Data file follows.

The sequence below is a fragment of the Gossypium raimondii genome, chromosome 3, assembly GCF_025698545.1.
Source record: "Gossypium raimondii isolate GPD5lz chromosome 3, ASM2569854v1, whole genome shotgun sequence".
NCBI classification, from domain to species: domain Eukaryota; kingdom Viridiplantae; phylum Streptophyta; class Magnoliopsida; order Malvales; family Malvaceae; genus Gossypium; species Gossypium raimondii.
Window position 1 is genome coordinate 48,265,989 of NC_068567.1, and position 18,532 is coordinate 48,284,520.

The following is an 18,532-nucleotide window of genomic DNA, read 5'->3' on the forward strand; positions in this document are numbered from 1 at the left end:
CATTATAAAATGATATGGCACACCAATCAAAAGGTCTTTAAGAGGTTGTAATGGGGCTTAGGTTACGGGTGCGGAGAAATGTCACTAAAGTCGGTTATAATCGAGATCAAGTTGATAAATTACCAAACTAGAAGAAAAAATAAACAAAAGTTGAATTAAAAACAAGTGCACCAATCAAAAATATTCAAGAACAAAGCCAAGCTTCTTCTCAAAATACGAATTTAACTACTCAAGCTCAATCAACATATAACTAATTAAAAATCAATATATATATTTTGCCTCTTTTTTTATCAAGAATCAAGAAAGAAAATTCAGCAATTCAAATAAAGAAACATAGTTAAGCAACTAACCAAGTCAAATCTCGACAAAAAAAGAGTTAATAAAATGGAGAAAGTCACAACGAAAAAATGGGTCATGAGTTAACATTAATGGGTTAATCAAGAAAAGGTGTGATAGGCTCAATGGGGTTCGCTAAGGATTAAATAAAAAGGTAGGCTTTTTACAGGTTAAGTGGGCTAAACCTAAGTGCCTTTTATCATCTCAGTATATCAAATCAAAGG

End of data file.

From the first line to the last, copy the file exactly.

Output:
The sequence below is a fragment of the Gossypium raimondii genome, chromosome 3, assembly GCF_025698545.1.
Source record: "Gossypium raimondii isolate GPD5lz chromosome 3, ASM2569854v1, whole genome shotgun sequence".
NCBI classification, from domain to species: domain Eukaryota; kingdom Viridiplantae; phylum Streptophyta; class Magnoliopsida; order Malvales; family Malvaceae; genus Gossypium; species Gossypium raimondii.
Window position 1 is genome coordinate 48,265,989 of NC_068567.1, and position 18,532 is coordinate 48,284,520.

The following is an 18,532-nucleotide window of genomic DNA, read 5'->3' on the forward strand; positions in this document are numbered from 1 at the left end:
CATTATAAAATGATATGGCACACCAATCAAAAGGTCTTTAAGAGGTTGTAATGGGGCTTAGGTTACGGGTGCGGAGAAATGTCACTAAAGTCGGTTATAATCGAGATCAAGTTGATAAATTACCAAACTAGAAGAAAAAATAAACAAAAGTTGAATTAAAAACAAGTGCACCAATCAAAAATATTCAAGAACAAAGCCAAGCTTCTTCTCAAAATACGAATTTAACTACTCAAGCTCAATCAACATATAACTAATTAAAAATCAATATATATATTTTGCCTCTTTTTTTATCAAGAATCAAGAAAGAAAATTCAGCAATTCAAATAAAGAAACATAGTTAAGCAACTAACCAAGTCAAATCTCGACAAAAAAAGAGTTAATAAAATGGAGAAAGTCACAACGAAAAAATGGGTCATGAGTTAACATTAATGGGTTAATCAAGAAAAGGTGTGATAGGCTCAATGGGGTTCGCTAAGGATTAAATAAAAAGGTAGGCTTTTTACAGGTTAAGTGGGCTAAACCTAAGTGCCTTTTATCATCTCAGTATATCAAATCAAAGG